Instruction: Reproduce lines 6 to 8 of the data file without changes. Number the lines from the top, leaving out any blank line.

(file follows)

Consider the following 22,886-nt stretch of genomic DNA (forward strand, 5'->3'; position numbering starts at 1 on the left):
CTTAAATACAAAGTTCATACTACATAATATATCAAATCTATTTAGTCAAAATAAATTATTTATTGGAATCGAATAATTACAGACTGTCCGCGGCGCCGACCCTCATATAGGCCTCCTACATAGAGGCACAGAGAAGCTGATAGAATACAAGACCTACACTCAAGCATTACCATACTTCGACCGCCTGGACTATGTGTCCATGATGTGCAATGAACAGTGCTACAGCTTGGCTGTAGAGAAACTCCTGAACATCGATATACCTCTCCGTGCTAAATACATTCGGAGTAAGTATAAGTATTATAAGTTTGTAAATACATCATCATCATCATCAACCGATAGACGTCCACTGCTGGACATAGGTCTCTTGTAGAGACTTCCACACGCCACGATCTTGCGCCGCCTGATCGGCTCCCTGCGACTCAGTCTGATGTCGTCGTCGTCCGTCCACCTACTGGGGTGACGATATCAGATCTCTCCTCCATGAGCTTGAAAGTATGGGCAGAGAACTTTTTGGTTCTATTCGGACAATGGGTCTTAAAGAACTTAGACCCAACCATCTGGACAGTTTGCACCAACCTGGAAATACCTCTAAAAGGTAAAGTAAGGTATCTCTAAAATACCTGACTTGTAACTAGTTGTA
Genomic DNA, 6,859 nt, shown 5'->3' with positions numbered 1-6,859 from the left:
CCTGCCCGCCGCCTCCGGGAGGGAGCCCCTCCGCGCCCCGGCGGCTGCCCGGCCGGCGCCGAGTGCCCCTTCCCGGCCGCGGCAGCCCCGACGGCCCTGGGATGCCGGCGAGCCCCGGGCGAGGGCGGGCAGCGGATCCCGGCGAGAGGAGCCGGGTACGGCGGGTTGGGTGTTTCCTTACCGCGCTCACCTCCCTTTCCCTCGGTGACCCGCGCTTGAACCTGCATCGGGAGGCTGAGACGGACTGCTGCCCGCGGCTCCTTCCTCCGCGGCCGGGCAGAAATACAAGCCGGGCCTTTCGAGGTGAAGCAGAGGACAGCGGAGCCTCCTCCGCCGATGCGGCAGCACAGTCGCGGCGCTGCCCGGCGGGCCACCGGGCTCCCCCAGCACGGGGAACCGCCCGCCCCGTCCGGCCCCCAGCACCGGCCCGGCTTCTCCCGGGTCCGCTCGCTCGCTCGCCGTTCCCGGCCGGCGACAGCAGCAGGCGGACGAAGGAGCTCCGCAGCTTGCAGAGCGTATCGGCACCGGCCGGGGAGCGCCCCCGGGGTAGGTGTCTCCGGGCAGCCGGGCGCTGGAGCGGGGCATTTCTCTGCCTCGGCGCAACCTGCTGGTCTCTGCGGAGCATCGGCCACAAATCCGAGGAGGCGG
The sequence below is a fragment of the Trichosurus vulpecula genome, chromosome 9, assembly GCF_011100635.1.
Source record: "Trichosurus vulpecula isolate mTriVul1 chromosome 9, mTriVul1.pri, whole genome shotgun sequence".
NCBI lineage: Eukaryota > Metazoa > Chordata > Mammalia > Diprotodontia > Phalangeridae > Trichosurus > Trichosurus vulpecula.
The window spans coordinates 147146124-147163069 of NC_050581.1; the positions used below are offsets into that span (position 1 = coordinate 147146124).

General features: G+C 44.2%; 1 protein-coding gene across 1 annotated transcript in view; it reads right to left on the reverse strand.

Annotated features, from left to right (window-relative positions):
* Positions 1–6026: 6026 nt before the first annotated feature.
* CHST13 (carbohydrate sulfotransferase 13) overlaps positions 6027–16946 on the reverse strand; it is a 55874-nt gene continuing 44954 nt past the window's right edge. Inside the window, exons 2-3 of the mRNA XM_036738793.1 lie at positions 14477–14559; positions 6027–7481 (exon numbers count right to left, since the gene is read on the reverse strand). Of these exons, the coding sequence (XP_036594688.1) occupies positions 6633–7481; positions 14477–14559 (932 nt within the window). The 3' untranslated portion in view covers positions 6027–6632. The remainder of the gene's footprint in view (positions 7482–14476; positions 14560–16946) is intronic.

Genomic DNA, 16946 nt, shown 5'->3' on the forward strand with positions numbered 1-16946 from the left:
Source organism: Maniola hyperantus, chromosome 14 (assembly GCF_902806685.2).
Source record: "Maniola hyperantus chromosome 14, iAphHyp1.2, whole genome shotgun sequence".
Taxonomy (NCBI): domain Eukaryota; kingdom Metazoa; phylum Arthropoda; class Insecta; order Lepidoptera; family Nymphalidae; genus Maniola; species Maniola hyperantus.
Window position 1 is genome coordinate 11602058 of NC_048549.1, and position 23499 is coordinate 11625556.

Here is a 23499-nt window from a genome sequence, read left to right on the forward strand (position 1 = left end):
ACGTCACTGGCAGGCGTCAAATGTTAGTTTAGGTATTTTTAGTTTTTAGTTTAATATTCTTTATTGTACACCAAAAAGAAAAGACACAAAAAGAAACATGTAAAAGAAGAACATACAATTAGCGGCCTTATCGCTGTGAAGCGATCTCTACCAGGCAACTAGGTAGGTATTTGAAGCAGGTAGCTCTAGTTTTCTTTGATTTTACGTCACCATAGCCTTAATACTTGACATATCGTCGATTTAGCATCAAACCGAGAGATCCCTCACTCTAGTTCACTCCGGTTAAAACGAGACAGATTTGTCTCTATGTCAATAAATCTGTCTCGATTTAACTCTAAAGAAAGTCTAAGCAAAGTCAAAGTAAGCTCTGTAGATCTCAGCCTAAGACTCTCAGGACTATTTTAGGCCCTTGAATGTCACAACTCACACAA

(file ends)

Source record: "Trichosurus vulpecula isolate mTriVul1 chromosome 9, mTriVul1.pri, whole genome shotgun sequence".
NCBI lineage: Eukaryota > Metazoa > Chordata > Mammalia > Diprotodontia > Phalangeridae > Trichosurus > Trichosurus vulpecula.
The window spans coordinates 147146124-147163069 of NC_050581.1; the positions used below are offsets into that span (position 1 = coordinate 147146124).